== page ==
You can be sure organizers of the Cannes Film Festival had knotted stomachs ahead of Wednesday night’s scheduled screening of Wong Kar-wai’s “My Blueberry Nights.” WKW films are always born in chaos, and he’s delivered a few wet prints to Cannes in the past: “In The Mood For Love,” which won two prizes in 2000, was still being subtitled the morning of the screening, while 2004′s “2046″ arrived a full day late.
Despite this, they keep inviting Wong back, and it must be because his films are so damn good. Since “Chungking Express” became an underground hit worldwide in 1994, Wong’s reputation has grown with each new film, peaking perhaps with his Best Director prize at Cannes in 1997 for “Happy Toge- ther” (which did what “Brokeback Mountain” was acclaimed for — portraying mainstream actors playing gay lovers — almost a decade earlier).
Wong is viewed as an auteur in Europe — a director with an impressionistic approach to themes of time and memory, longing and loss. In Asia, he’s seen as the epitome of cool. Look at all those beautiful people — Tony Leung, Michelle Reis, Maggie Cheung, Takeshi Kaneshiro, Brigitte Lin — shot in rapturous compositions of melancholic moodiness by super-original cinemato- grapher Chris Doyle. Many directors have since aped Wong’s style (see Shunji Iwai) but without picking up on his soul.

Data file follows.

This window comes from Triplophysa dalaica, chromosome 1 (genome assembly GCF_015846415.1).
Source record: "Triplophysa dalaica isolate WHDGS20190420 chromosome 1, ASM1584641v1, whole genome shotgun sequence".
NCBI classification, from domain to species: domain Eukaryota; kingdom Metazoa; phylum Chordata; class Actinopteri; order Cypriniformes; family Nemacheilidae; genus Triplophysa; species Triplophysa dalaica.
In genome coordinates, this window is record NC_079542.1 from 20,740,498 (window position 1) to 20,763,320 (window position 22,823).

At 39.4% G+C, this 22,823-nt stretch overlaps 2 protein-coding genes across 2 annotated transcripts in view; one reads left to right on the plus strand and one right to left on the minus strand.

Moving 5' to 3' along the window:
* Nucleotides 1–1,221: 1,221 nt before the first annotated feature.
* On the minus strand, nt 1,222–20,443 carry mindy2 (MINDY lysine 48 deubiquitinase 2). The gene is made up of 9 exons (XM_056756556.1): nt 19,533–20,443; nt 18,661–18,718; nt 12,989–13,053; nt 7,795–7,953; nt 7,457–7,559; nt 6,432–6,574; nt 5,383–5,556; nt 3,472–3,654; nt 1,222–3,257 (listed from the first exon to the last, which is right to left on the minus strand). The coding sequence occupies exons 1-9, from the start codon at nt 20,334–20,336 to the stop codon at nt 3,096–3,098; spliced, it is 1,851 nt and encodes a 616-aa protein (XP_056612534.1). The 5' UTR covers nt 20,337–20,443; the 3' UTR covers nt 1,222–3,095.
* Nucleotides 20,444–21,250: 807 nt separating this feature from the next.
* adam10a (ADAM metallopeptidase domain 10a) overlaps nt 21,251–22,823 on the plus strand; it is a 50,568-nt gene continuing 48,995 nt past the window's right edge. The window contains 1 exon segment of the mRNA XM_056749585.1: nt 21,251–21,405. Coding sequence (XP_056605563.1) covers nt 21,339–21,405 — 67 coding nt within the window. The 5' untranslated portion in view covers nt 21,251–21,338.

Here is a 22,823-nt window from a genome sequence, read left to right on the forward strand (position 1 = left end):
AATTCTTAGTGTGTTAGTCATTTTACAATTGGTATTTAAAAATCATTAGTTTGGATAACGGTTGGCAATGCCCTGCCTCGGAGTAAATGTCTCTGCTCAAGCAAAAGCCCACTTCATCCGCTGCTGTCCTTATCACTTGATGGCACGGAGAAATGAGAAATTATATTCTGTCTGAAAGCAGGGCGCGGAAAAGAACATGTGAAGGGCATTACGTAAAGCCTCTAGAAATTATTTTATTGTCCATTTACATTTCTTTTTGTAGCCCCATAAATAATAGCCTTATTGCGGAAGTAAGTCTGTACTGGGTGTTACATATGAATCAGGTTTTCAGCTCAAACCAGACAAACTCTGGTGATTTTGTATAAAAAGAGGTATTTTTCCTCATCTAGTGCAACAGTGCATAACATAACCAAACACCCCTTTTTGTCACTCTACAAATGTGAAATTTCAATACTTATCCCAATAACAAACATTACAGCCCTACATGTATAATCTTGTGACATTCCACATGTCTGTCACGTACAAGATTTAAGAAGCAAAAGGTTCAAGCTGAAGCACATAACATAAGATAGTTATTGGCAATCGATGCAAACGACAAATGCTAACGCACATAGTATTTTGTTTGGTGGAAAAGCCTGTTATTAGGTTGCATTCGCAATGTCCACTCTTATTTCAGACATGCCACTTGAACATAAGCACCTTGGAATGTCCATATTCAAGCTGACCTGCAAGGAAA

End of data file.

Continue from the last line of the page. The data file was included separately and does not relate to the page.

Wong’s films — eight features over a decade plus — have always been easy on the eyes. This strategy allows people to relax and forget about the fact there’s really no story. A WKW film is about a mood, a feeling, a place, a time; and yet people, especially those of a romantic bent, seem to connect intensely with what he puts up on the screen.
A Wong film is about yearning, about wanting someone so bad and not getting them. There’s Tony Leung (“Big” Tony) in “The Ashes of Time” — a movie everyone from “Heroes” to “300″ has cribbed from — playing a swordsman who drinks some enchanted wine to erase memories of his forbidden love, Maggie Cheung. Then there’s “In The Mood For Love,” where the other Tony Leung pines after his married neighbor Maggie Cheung; the whole movie was about him wanting her — consummation was almost an afterthought.
Most famously, there was Faye Wong in “Chungking Express,” gazing at beat cop Tony Leung with puppy eyes across the counter of the take-out joint where she worked. Faye Wong was a Hong Kong songstress at the time, just moving off the straight and narrow path of pop stardom, and Wong christened her new image as a funky, free-spirited pixie. Despite her acting inexperience, Wong — shooting in an improvisatory style and making up the script as he went along — drew a winningly natural and charming performance from the singer.
It’s easy to see Wong relishing a similar challenge with Norah Jones, whose own inclination toward the melancholic and romantic (“Come Away With Me,” “Wish I Could”) no doubt resonated with him. “My Blueberry Nights” had a short shoot — seven weeks — which marks a welcome return to Wong’s fast and free style of the mid-’90s, and a move away from the turgid five-year production that resulted in the muddled “2046.” Interestingly, Jones has been pushed to the background on the film’s advertising posters in favor of costars Jude Law and Rachel Weisz. It’s not like her face could sell anything, except, oh yeah, 34 million CDs.